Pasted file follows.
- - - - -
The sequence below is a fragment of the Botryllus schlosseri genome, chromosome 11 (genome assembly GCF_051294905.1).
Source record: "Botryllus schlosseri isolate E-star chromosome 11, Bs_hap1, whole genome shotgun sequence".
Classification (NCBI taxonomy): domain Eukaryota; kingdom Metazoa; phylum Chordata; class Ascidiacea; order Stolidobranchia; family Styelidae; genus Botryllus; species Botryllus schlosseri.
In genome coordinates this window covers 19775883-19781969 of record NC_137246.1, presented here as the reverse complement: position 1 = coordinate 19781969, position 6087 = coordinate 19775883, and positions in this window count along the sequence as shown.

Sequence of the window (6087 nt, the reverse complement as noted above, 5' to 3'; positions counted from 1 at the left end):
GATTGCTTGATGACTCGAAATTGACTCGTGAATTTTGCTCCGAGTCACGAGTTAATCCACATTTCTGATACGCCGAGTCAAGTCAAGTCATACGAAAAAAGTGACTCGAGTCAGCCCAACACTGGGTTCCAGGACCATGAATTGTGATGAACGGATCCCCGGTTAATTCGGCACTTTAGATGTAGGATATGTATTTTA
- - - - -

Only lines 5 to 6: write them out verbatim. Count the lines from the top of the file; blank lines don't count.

Sequence of the window (6087 nt, the reverse complement as noted above, 5' to 3'; positions counted from 1 at the left end):
GATTGCTTGATGACTCGAAATTGACTCGTGAATTTTGCTCCGAGTCACGAGTTAATCCACATTTCTGATACGCCGAGTCAAGTCAAGTCATACGAAAAAAGTGACTCGAGTCAGCCCAACACTGGGTTCCAGGACCATGAATTGTGATGAACGGATCCCCGGTTAATTCGGCACTTTAGATGTAGGATATGTATTTTA